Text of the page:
When Technology Serves The People And The People Serve Each Other

In 2013 when the eight-story commercial building Rana Plaza collapsed in Dhaka causing 1,137 deaths, a doctor from California felt that she has a mission there. Jennifer Farrell had been in Bangladesh a year before the accident  providing medical training to doctors,  students, and youth volunteers along with her mentor. When the fatal accident occurred she noticed that the volunteers they had trained responded to the crisis by organizing with each other through social media, in an attempt to provide help to the trapped victims.

A year later in 2014 Farrell returned in Bangladesh and founded Criticalink, a non-profit volunteer-based emergency medical system heavily based on mobile technology that is there to do “more than just train people” as she tells us. In Bangladesh there is no 911 or 112 service number to call when someone needs assistance. As a consequence more than 85% of the car accident victims die on the road before they even make it to the hospital

In a city the size of Dhaka, we would have to train 200,000 people if we wanted to know that someone trained would be around every time an accident happened. That just isn’t practical, so we thought about how we could use mobile technology to bridge this gap” she says and continues explaining how the idea is really implemented.

CriticaLink is built on two components: the volunteer First Responders and the technical platform that connects them. First Responders need to go through training sessions and are certified only after they succeed on written and practical exams. Abu Sufian Plabon, the Head of Recruit and training of CriticaLink comments that almost 2,000 people have already received training with 40 people being trained in each session.

On a second level the link between them is based on a dispatch system where witnesses of road accidents have two possibilities: either call an emergency number (09678787878) or use an innovative, location based mobile application to report the incident. Once an accident has been reported, if it meets the right criteria as Farrell explains “the report will be dispatched to First Responders in the area and the volunteers will receive an SMS or a Push Notification from the application letting them know that someone nearby needs their help”.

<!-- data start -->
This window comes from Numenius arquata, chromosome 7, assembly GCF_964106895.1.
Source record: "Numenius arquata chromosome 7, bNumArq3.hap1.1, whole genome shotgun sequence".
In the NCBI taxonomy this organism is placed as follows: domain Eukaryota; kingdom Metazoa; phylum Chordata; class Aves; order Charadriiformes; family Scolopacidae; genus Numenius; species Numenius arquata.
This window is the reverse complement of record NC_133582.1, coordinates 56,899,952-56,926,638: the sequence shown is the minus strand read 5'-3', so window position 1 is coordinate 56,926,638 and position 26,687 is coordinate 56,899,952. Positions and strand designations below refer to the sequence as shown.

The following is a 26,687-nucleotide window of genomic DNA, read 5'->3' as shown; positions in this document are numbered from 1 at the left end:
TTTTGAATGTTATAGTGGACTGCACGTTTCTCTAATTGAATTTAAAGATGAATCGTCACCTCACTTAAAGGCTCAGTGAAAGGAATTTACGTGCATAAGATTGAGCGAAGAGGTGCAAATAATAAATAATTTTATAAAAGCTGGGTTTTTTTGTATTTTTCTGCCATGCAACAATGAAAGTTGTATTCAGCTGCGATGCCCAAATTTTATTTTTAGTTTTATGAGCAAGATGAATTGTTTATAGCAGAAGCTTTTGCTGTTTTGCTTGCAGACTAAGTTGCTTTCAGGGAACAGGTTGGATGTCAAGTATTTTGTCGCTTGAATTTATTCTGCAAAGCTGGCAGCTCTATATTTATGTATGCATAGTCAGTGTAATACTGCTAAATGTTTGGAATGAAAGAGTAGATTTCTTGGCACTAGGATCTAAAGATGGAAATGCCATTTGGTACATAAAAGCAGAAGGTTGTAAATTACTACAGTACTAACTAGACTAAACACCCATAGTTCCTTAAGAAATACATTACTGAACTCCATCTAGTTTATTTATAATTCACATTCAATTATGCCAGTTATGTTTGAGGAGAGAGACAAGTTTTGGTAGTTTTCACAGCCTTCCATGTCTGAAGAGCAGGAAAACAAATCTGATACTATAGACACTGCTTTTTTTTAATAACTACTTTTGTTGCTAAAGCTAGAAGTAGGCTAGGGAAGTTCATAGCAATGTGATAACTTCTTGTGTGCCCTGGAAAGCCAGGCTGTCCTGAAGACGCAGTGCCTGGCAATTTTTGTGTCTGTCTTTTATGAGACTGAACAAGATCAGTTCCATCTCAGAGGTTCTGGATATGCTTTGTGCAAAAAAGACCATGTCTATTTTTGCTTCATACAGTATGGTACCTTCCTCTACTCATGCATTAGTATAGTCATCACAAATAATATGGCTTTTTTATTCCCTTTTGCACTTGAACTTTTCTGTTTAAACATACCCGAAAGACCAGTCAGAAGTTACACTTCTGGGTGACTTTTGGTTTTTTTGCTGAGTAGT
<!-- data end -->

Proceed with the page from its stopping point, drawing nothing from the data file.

The idea is simple and practical but very needed in country where only the last year, 3.600 citizens lost theirs lives on the road. Bangladesh has one of the highest rates in the world of car accidents with more than 85 deaths for every registered 10.000 vehicles. There are many different reasons contributing to this result; from the size and the rapid expansion of the city, to the lack of streets for pedestrian and the weather conditions. 

For these reasons Criticalink is not only about saving lives of accident victims as Farrell says. It is also about “collecting data and information that can be used to help better prevent accidents; to work with the government to analyze the data and figure out why accidents are happening, where they are happening, and what we can do to stop them before they happen”.

The main goal in the end becomes the change of the way citizens behave as drivers and respond to accidents as citizens. Farrell remembers one of the stories that make her believe in the vision and importance of Criticalink. One night she was a witness of an accident when a car driven by teenagers flipped over in a neighborhood in Dhaka. She run to the spot and helped a young girl, badly injured to go out of the car and make it to the hospital. After that she lost trace of her. 

A few months later the same person approached her in an event and thanked her. Farrell did not recognize the girl in the first place. “When I saw her smiling and laughing with her friends, it was such a stark contrast to the way I’d seen her before, with her face and head covered in blood, but I realized what could have been lost that night she was in the accident and how lucky she was to be alive. She was lucky I was there eating dinner, but it shouldn’t be about luck. Everyone should know that if they are injured and need help, someone is on their way.”

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